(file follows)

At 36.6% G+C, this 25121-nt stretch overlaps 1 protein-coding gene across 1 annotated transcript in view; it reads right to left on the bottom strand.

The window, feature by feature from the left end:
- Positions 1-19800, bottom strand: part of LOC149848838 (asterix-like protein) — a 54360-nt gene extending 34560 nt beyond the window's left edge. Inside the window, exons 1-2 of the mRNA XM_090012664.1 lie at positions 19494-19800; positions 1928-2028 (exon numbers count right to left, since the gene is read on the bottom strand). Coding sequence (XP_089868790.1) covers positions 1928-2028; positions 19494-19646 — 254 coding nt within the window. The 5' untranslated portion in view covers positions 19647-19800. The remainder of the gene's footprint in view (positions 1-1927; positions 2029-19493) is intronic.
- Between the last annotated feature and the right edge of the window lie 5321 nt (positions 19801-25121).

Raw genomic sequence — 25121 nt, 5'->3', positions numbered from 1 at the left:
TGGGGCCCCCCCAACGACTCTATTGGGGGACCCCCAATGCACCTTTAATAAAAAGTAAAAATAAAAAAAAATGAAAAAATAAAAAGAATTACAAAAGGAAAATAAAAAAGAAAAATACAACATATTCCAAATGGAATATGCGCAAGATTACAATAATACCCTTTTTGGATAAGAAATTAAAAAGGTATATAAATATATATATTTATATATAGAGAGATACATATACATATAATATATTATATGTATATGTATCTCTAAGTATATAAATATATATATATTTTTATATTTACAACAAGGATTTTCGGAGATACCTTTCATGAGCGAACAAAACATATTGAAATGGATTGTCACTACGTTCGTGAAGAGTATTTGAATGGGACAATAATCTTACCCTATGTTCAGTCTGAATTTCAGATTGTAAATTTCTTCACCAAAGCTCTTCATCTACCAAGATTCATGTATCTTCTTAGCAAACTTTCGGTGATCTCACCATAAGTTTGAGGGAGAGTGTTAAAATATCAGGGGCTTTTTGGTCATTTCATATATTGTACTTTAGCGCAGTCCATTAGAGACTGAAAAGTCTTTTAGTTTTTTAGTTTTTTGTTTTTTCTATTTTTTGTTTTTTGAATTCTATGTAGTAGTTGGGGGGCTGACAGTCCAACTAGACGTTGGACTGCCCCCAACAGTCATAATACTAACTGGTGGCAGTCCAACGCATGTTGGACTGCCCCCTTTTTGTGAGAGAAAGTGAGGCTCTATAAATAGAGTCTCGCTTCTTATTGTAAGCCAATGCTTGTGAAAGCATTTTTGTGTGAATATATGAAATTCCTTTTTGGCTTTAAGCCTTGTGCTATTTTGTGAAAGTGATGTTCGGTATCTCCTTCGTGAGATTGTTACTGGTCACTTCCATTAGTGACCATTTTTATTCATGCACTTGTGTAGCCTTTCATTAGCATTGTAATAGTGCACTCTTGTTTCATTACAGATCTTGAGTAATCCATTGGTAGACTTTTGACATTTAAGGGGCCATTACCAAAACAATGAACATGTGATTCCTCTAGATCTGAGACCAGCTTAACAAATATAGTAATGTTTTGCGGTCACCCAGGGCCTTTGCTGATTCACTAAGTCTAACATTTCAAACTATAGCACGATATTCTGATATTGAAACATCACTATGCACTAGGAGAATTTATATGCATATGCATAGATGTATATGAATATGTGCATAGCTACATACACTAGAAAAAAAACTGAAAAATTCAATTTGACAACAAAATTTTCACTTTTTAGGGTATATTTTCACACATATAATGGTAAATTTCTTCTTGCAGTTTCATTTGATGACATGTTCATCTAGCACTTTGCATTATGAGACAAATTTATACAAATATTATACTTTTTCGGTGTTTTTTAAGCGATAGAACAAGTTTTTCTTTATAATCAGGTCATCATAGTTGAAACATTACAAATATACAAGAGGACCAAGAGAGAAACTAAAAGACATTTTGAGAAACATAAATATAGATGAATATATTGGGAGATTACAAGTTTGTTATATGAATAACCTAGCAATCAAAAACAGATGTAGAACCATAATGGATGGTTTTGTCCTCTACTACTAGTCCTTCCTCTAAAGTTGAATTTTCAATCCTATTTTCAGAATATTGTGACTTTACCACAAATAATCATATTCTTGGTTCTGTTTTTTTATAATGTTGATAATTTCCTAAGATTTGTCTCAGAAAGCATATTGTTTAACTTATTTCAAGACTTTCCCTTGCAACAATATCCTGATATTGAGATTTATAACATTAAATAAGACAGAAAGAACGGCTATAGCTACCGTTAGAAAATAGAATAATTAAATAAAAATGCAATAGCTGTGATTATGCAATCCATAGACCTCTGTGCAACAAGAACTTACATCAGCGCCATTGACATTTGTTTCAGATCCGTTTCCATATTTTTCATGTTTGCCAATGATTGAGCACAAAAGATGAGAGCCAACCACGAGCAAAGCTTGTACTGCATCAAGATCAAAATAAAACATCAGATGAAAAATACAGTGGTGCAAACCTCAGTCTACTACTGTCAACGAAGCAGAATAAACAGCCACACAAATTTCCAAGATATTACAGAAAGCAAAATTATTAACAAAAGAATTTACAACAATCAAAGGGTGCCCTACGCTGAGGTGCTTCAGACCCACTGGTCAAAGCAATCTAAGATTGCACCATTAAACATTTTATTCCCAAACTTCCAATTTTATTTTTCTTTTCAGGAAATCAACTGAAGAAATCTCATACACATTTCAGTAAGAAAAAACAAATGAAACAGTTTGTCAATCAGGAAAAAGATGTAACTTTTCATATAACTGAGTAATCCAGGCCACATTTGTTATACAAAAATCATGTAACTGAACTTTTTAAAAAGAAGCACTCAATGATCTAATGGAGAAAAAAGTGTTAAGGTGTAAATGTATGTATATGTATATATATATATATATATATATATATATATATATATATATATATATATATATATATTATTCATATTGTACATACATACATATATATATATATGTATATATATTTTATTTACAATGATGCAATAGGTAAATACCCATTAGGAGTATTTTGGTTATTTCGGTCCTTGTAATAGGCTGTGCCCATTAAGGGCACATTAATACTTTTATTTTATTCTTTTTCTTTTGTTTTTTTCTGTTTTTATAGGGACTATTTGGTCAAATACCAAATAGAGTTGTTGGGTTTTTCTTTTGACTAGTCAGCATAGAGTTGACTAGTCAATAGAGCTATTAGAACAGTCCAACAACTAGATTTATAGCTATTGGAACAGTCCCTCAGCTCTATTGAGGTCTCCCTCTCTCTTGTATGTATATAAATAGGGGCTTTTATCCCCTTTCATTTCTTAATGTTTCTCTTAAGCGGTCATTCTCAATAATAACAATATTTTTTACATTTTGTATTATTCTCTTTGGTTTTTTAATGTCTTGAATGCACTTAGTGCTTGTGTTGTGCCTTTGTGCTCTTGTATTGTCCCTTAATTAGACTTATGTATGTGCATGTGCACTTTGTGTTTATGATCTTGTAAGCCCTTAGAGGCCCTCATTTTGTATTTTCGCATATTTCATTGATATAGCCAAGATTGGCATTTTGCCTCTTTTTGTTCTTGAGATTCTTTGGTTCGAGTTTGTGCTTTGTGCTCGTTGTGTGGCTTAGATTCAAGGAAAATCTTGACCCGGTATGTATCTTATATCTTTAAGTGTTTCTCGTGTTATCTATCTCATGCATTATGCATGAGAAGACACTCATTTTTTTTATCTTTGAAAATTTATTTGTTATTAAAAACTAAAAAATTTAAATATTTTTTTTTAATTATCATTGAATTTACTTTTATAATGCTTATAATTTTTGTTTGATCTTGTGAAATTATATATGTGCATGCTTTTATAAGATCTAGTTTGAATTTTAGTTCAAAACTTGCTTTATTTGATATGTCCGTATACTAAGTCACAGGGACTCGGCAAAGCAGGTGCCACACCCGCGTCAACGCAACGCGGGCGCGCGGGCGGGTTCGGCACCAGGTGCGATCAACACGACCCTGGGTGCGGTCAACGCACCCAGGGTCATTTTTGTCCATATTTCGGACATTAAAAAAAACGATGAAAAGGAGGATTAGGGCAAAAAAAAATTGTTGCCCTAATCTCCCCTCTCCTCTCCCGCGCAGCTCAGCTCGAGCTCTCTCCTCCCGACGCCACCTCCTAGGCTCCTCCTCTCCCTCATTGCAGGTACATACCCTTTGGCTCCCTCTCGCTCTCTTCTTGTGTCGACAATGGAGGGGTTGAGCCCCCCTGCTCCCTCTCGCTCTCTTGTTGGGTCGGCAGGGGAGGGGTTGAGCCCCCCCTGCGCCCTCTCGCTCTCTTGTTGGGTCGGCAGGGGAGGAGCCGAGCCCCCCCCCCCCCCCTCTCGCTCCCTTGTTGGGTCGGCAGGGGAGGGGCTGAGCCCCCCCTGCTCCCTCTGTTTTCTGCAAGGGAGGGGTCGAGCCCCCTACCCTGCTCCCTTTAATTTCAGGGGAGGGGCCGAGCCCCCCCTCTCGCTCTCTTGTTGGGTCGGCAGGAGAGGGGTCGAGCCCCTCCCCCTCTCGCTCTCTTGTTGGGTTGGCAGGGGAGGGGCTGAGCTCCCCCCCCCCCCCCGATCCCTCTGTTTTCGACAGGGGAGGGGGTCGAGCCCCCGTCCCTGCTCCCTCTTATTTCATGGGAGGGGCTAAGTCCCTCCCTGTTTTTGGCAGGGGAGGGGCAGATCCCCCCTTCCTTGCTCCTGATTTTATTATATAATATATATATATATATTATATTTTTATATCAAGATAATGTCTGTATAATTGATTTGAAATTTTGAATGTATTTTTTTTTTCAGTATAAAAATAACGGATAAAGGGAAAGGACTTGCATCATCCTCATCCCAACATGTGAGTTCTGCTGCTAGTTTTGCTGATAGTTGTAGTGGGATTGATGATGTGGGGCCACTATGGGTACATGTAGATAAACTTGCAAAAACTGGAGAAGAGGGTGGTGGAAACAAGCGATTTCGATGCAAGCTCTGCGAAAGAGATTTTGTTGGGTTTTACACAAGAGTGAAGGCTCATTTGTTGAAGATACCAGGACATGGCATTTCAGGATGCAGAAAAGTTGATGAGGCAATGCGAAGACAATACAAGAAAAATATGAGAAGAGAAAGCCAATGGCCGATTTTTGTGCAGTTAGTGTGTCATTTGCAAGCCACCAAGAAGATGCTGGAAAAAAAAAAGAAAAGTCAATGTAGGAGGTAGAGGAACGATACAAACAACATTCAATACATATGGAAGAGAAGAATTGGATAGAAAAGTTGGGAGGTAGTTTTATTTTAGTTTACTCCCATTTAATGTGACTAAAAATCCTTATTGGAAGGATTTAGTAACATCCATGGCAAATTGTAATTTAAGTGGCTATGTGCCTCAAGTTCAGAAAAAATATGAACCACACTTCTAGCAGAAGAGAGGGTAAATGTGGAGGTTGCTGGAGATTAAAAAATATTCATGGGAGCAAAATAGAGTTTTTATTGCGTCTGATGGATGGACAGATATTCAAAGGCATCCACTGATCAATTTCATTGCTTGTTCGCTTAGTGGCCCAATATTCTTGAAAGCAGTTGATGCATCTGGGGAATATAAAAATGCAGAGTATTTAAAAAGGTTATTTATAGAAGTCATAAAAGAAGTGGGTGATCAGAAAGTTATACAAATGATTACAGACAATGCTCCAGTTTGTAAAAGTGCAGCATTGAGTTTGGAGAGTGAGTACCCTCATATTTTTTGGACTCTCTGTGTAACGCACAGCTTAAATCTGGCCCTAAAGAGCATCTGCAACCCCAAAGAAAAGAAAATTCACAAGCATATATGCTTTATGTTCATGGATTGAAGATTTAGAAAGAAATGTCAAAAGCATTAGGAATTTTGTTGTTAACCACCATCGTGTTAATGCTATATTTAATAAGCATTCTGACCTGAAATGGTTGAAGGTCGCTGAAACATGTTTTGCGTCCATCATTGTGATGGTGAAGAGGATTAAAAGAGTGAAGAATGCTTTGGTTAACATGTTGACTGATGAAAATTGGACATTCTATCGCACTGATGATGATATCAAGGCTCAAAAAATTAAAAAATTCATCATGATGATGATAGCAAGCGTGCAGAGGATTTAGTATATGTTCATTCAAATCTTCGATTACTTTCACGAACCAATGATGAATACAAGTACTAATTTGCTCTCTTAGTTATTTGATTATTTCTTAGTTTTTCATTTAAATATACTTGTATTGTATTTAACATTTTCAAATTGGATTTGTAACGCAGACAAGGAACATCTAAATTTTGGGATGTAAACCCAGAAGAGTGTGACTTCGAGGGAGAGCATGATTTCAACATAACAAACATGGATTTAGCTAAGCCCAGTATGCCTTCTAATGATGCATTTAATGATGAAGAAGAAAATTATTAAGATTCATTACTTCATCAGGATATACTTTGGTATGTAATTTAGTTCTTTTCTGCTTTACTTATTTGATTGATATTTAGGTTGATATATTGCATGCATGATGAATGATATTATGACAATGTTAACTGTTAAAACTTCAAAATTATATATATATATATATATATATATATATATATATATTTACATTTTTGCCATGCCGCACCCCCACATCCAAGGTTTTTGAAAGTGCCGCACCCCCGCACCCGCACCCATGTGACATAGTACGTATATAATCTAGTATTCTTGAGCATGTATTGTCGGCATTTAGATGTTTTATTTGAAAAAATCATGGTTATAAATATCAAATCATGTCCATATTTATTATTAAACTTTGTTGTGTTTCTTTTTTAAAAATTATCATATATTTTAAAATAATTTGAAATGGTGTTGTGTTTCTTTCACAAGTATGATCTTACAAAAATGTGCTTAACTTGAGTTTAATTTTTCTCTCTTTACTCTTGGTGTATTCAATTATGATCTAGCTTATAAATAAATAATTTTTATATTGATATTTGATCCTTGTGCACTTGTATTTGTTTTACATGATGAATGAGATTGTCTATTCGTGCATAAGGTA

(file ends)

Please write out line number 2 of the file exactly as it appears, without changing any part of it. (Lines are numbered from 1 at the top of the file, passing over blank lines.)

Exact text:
The window, feature by feature from the left end: